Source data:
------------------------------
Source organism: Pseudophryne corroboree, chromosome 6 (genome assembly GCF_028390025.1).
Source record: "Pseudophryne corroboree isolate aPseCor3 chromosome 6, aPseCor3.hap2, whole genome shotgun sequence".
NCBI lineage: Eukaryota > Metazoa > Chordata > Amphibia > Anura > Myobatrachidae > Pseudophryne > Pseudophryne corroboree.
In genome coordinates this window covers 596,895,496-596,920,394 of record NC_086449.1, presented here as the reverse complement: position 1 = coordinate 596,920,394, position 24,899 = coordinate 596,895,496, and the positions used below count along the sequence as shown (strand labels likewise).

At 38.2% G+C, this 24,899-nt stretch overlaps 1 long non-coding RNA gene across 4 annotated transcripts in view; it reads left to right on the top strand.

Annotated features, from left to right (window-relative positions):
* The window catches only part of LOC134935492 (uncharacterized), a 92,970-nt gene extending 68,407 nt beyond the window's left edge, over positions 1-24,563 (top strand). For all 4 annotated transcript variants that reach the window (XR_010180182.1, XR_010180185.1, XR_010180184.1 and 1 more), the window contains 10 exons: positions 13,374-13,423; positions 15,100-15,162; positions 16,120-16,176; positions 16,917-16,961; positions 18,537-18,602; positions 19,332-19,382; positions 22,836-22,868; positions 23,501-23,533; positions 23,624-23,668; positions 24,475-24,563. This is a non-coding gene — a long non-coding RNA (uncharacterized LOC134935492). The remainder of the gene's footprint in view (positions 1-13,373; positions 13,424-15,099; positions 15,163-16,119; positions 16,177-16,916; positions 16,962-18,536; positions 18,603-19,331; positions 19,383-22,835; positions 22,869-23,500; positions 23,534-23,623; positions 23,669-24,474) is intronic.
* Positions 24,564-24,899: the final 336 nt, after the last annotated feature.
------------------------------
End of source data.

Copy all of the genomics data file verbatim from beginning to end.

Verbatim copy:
Source organism: Pseudophryne corroboree, chromosome 6 (genome assembly GCF_028390025.1).
Source record: "Pseudophryne corroboree isolate aPseCor3 chromosome 6, aPseCor3.hap2, whole genome shotgun sequence".
NCBI lineage: Eukaryota > Metazoa > Chordata > Amphibia > Anura > Myobatrachidae > Pseudophryne > Pseudophryne corroboree.
In genome coordinates this window covers 596,895,496-596,920,394 of record NC_086449.1, presented here as the reverse complement: position 1 = coordinate 596,920,394, position 24,899 = coordinate 596,895,496, and the positions used below count along the sequence as shown (strand labels likewise).

At 38.2% G+C, this 24,899-nt stretch overlaps 1 long non-coding RNA gene across 4 annotated transcripts in view; it reads left to right on the top strand.

Annotated features, from left to right (window-relative positions):
* The window catches only part of LOC134935492 (uncharacterized), a 92,970-nt gene extending 68,407 nt beyond the window's left edge, over positions 1-24,563 (top strand). For all 4 annotated transcript variants that reach the window (XR_010180182.1, XR_010180185.1, XR_010180184.1 and 1 more), the window contains 10 exons: positions 13,374-13,423; positions 15,100-15,162; positions 16,120-16,176; positions 16,917-16,961; positions 18,537-18,602; positions 19,332-19,382; positions 22,836-22,868; positions 23,501-23,533; positions 23,624-23,668; positions 24,475-24,563. This is a non-coding gene — a long non-coding RNA (uncharacterized LOC134935492). The remainder of the gene's footprint in view (positions 1-13,373; positions 13,424-15,099; positions 15,163-16,119; positions 16,177-16,916; positions 16,962-18,536; positions 18,603-19,331; positions 19,383-22,835; positions 22,869-23,500; positions 23,534-23,623; positions 23,669-24,474) is intronic.
* Positions 24,564-24,899: the final 336 nt, after the last annotated feature.